Records Fall For Vintage Comic Books In Bruneau & Co. Comic Book And Toy Auction

Tales Of Suspense #39 From March 1963 (CGC 4.5) Brings Record $9,250

June 26, 2020

Record prices were shattered in an online-only Spring Comic Book and Toy Auction held April 4 by Bruneau & Co. Auctioneers, based in Cranston, R.I., held along with Altered Reality Entertainment. Three copies of the comic book “Tales to Astonish” all brought record prices, for a combined $9,500.
The top lot of the auction was a copy of “Tales of Suspense #39” (Marvel Comics, March 1963), graded CGC 4.5 out of 10 for condition and featuring the origin and first appearance of Iron Man. The comic book had cream and off-white pages and came housed in a 12.75-by-8-inch CGC case. It went to a determined bidder for $9,250, a record for the book.
The record-setting copies of Marvel Comics’ “Tales to Astonish” included “Tales to Astonish #27” (January 1962), featuring the first appearance of the Ant-Man, graded CGC 3.5 ($3,875); “Tales to Astonish #13” (November 1960), featuring the origin and first appearance of Groot, graded CGC 5.0 ($3,750); and “Tales to Astonish #1” (Atlas Comics, January 1959), featuring a Stan Lee story and cover art by Jack Kirby and Christopher Rule, graded CGC 4.0. The book went for $1,875.
The auction was loaded with hundreds of graded rare comic books, generous key book lots, many Marvel and D.C. comics, as well as a collection of tin key wind, friction and battery-op Japanese robots and tin toys, 430 lots in all. Some nice original comic art also came up for bid.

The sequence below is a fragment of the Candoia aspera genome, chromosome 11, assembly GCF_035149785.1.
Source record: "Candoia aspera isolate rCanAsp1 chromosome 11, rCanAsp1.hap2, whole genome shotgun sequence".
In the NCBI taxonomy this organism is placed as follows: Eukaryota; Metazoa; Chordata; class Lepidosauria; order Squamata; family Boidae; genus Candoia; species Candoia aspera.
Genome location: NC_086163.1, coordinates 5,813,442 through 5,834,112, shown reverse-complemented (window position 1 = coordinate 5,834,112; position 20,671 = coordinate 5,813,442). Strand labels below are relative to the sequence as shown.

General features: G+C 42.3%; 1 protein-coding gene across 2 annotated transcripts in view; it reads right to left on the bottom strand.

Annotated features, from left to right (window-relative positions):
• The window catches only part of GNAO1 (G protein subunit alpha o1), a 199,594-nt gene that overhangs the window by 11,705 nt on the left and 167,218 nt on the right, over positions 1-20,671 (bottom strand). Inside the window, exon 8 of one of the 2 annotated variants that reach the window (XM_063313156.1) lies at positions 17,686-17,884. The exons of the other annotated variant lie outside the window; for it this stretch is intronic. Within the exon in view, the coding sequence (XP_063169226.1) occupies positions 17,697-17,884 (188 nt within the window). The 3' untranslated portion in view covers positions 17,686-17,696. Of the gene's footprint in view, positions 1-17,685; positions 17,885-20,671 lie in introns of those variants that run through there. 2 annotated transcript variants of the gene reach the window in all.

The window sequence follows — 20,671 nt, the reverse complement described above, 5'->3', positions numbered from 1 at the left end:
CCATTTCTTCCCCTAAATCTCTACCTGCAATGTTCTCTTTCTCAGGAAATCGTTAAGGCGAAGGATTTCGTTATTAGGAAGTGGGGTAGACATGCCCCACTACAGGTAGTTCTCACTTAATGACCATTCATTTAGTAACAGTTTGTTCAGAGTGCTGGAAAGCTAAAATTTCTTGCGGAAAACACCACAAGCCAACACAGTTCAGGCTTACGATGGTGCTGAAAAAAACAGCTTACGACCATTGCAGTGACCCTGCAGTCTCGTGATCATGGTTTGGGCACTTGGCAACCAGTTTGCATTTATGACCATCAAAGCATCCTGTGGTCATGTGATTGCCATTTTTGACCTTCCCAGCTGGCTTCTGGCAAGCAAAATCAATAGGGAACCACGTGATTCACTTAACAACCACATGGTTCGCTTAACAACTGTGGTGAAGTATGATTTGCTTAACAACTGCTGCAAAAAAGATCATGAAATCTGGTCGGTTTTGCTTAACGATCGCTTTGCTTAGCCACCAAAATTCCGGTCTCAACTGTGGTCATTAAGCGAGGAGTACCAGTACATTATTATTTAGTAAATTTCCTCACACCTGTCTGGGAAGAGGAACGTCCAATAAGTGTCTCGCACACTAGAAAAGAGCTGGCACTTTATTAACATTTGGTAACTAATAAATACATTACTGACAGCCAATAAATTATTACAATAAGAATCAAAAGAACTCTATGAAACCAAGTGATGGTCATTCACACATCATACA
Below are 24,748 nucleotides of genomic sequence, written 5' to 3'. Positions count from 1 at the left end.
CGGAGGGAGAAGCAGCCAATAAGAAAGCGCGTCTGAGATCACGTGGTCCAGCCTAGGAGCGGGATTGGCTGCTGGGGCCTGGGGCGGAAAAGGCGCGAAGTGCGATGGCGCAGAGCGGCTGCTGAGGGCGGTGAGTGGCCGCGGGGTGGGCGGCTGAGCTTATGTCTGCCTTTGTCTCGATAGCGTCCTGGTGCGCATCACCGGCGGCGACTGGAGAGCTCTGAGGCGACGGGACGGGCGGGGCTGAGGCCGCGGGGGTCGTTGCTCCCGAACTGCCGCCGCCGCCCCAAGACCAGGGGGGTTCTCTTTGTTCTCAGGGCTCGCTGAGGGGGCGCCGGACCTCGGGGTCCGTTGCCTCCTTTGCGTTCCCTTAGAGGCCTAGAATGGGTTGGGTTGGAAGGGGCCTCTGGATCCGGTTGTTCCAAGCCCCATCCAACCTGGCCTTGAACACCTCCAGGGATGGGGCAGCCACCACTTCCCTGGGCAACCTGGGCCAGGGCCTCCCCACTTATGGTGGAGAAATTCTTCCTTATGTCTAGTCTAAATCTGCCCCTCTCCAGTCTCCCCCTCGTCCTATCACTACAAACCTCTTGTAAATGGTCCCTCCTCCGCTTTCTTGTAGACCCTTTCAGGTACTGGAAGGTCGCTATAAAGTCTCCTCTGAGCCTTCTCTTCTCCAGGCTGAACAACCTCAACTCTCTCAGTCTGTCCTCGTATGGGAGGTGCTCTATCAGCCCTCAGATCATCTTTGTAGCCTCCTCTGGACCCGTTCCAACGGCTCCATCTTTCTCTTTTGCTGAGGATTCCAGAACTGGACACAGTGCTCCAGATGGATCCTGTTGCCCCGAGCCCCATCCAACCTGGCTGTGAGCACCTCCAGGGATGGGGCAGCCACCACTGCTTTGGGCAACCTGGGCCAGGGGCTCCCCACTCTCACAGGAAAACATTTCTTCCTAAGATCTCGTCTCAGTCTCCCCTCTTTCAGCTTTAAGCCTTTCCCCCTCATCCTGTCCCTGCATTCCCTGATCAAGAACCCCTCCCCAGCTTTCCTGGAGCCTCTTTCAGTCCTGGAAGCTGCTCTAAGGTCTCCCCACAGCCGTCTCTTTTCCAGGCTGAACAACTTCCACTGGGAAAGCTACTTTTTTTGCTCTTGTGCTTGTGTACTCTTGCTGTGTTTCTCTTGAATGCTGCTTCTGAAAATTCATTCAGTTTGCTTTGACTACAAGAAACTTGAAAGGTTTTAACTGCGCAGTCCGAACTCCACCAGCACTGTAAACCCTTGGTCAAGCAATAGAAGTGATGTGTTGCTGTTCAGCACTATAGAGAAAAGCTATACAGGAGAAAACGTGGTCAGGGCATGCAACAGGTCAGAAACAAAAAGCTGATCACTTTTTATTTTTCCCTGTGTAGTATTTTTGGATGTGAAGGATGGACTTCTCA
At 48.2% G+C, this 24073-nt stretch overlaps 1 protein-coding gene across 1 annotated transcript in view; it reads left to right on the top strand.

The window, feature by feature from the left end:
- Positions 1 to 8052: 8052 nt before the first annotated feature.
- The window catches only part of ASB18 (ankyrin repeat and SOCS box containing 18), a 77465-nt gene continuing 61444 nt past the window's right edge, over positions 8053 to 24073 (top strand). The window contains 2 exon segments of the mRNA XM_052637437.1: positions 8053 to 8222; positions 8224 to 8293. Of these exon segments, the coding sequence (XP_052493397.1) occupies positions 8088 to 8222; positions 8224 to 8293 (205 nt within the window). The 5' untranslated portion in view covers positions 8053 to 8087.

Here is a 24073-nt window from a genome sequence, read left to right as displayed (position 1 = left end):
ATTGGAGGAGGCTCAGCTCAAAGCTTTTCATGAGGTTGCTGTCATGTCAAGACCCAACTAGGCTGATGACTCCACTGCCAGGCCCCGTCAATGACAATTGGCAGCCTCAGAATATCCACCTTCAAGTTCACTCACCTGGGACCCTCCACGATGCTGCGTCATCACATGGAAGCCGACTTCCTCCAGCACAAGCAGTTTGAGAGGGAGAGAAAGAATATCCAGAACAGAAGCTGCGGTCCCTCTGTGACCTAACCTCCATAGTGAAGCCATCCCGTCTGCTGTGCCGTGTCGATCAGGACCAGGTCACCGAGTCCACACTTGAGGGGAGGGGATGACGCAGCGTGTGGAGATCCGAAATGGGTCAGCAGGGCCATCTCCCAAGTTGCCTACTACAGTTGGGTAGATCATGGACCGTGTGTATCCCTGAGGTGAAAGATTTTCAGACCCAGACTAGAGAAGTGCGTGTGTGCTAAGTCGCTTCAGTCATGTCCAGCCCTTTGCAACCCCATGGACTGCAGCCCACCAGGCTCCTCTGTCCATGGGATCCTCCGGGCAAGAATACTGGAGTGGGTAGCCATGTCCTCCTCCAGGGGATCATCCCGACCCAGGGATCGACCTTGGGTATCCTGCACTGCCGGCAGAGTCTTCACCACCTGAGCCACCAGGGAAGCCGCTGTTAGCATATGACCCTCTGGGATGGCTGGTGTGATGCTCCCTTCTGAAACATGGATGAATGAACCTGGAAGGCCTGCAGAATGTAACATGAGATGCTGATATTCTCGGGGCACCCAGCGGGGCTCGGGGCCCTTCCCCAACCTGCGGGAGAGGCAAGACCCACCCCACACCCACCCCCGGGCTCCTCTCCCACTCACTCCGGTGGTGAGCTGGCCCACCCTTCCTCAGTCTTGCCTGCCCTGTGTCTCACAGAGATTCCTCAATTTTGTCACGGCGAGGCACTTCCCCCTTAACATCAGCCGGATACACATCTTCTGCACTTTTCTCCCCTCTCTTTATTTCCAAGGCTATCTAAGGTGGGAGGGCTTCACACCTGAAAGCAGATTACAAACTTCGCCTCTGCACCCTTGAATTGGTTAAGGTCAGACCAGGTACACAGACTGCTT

“Absolutely phenomenal, that is the only way I can describe this auction,” said Bruneau & Co.’s Travis Landry. “The bidding action for all the major key comic books was intense, with several records being broken. The first Iron Man, Ant-Man and Groot were all show stoppers. The results proved that.”
Kevin Bruneau, the president of Bruneau & Co. Auctioneers, added, “Even amid a poor global economy and the insidious COVID-19 virus, the pop culture market stood strong. While stocks may be falling, people are investing in other tangible assets. We can’t wait for our next auction.”
Following are additional highlights from the auction. Internet bidding was facilitated by,, and, plus the mobile app “Bruneau & Co.” on iTunes or GooglePlay. Phone and absentee bids were also taken. All prices quoted include the buyer’s premium (20 or 25 percent, depending on the platform).
Illustrator Dan Green’s original artwork for the graphic novel “Doctor Strange: Into Shamballa” was a single panel featuring Dr. Strange in Shamballa, surrounded by wisps of red wind with surreal biomorphic faces towering over him. The ca. 1986 watercolor, with an image size of 13-by-5.25 inches, proved to be the ultimate Dr. Strange collectible. It realized $2,750.
Anything having to do with Spider-Man is a surefire crowd-pleaser. A copy of Marvel Comics’ “Amazing Spider-Man #8” (January 1964), featuring the first cover and appearance of the Living Brain, plus an appearance by the Fantastic Four, graded CGC 2.0, changed hands for $3,240.
Two desirable comic books sailed past their $2,000 high estimates. One was a copy of DC Comics’ “Detective Comics #168” (February 1951), with the first appearance of the Red Hood identity and origin of the Joker, CGC 2.0 ($2,040). The other was a copy of Marvel Comics’ “Incredible Hulk #181” (November 1974), featuring the first full appearance of the Wolverine, CGC 7.0 ($2,400).
To learn more about Bruneau & Co. Auctioneers, visit


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